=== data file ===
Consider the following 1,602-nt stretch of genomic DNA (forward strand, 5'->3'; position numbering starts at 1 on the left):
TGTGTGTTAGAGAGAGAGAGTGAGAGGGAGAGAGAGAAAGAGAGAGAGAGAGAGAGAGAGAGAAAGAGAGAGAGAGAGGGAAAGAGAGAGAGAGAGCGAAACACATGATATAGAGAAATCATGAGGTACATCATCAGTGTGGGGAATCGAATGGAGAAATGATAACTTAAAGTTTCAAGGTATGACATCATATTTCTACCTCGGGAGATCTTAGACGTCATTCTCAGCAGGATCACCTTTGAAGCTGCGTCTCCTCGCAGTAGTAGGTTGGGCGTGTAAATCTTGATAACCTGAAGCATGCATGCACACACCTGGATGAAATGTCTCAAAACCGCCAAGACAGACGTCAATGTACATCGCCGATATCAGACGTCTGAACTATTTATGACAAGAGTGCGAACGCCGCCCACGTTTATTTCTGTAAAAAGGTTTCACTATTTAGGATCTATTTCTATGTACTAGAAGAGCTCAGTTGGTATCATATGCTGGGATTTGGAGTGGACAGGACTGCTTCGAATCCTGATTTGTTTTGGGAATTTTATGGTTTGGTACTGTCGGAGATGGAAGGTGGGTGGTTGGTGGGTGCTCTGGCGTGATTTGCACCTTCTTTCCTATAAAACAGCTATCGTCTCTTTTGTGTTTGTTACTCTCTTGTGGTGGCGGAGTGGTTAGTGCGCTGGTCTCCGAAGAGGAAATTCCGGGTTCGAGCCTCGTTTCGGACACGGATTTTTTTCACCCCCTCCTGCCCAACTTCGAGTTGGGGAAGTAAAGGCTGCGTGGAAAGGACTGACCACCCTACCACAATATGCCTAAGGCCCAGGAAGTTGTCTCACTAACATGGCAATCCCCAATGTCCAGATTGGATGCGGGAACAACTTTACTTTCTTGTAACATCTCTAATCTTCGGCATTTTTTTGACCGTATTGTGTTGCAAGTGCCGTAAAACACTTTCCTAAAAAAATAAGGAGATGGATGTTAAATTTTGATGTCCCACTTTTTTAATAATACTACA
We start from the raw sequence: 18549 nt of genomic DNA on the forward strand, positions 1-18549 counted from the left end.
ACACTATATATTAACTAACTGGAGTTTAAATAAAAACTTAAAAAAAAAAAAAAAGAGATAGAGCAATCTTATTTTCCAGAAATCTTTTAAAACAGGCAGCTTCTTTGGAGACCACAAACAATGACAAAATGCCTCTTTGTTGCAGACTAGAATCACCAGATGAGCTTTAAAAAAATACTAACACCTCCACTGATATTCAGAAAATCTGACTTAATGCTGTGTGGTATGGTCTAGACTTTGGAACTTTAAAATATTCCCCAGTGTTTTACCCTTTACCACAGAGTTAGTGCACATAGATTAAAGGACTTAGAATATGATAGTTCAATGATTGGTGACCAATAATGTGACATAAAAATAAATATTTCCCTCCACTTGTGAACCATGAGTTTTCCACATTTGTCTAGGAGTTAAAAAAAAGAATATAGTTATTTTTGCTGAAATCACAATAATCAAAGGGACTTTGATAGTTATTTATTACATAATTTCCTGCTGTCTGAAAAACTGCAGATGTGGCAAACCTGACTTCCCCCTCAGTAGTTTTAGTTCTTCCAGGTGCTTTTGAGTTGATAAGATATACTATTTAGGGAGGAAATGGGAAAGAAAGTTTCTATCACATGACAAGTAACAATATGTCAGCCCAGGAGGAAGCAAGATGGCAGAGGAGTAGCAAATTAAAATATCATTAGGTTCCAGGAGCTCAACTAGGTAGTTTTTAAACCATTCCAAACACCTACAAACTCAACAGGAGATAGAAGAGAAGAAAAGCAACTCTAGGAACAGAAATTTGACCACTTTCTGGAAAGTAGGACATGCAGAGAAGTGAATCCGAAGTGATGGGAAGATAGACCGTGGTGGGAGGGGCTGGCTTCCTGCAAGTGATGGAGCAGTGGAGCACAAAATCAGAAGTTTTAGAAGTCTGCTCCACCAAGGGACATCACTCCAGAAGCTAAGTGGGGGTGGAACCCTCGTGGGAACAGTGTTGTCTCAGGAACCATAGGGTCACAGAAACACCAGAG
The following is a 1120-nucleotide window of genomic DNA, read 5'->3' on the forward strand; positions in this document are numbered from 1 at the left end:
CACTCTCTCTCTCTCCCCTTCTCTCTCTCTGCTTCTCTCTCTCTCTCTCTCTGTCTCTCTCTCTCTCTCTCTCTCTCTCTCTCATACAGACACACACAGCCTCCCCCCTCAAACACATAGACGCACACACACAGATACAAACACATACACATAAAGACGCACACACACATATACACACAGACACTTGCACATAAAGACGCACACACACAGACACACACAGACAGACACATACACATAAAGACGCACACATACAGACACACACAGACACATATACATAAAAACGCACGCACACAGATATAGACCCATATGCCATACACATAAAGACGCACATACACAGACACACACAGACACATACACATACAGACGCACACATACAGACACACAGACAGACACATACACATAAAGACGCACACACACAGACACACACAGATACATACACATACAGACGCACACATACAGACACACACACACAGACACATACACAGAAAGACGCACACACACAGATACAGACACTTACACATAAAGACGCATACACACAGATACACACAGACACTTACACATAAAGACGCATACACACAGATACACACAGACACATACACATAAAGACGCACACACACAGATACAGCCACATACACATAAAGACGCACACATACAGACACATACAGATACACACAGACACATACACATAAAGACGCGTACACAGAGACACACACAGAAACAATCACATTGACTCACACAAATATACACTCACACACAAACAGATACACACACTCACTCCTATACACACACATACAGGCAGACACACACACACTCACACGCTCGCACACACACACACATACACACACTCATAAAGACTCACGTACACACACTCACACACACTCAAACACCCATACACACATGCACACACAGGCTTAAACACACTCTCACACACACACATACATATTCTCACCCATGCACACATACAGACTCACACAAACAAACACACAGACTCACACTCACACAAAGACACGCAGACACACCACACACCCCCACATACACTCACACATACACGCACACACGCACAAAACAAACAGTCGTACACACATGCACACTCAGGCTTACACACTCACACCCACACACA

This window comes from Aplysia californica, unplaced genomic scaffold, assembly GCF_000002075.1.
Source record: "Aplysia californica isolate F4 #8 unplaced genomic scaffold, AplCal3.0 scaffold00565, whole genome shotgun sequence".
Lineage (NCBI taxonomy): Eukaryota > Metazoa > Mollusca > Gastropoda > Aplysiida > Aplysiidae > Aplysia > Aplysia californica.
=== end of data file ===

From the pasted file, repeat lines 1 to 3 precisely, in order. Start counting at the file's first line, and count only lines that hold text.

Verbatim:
Consider the following 1,602-nt stretch of genomic DNA (forward strand, 5'->3'; position numbering starts at 1 on the left):
TGTGTGTTAGAGAGAGAGAGTGAGAGGGAGAGAGAGAAAGAGAGAGAGAGAGAGAGAGAGAGAAAGAGAGAGAGAGAGGGAAAGAGAGAGAGAGAGCGAAACACATGATATAGAGAAATCATGAGGTACATCATCAGTGTGGGGAATCGAATGGAGAAATGATAACTTAAAGTTTCAAGGTATGACATCATATTTCTACCTCGGGAGATCTTAGACGTCATTCTCAGCAGGATCACCTTTGAAGCTGCGTCTCCTCGCAGTAGTAGGTTGGGCGTGTAAATCTTGATAACCTGAAGCATGCATGCACACACCTGGATGAAATGTCTCAAAACCGCCAAGACAGACGTCAATGTACATCGCCGATATCAGACGTCTGAACTATTTATGACAAGAGTGCGAACGCCGCCCACGTTTATTTCTGTAAAAAGGTTTCACTATTTAGGATCTATTTCTATGTACTAGAAGAGCTCAGTTGGTATCATATGCTGGGATTTGGAGTGGACAGGACTGCTTCGAATCCTGATTTGTTTTGGGAATTTTATGGTTTGGTACTGTCGGAGATGGAAGGTGGGTGGTTGGTGGGTGCTCTGGCGTGATTTGCACCTTCTTTCCTATAAAACAGCTATCGTCTCTTTTGTGTTTGTTACTCTCTTGTGGTGGCGGAGTGGTTAGTGCGCTGGTCTCCGAAGAGGAAATTCCGGGTTCGAGCCTCGTTTCGGACACGGATTTTTTTCACCCCCTCCTGCCCAACTTCGAGTTGGGGAAGTAAAGGCTGCGTGGAAAGGACTGACCACCCTACCACAATATGCCTAAGGCCCAGGAAGTTGTCTCACTAACATGGCAATCCCCAATGTCCAGATTGGATGCGGGAACAACTTTACTTTCTTGTAACATCTCTAATCTTCGGCATTTTTTTGACCGTATTGTGTTGCAAGTGCCGTAAAACACTTTCCTAAAAAAATAAGGAGATGGATGTTAAATTTTGATGTCCCACTTTTTTAATAATACTACA
We start from the raw sequence: 18549 nt of genomic DNA on the forward strand, positions 1-18549 counted from the left end.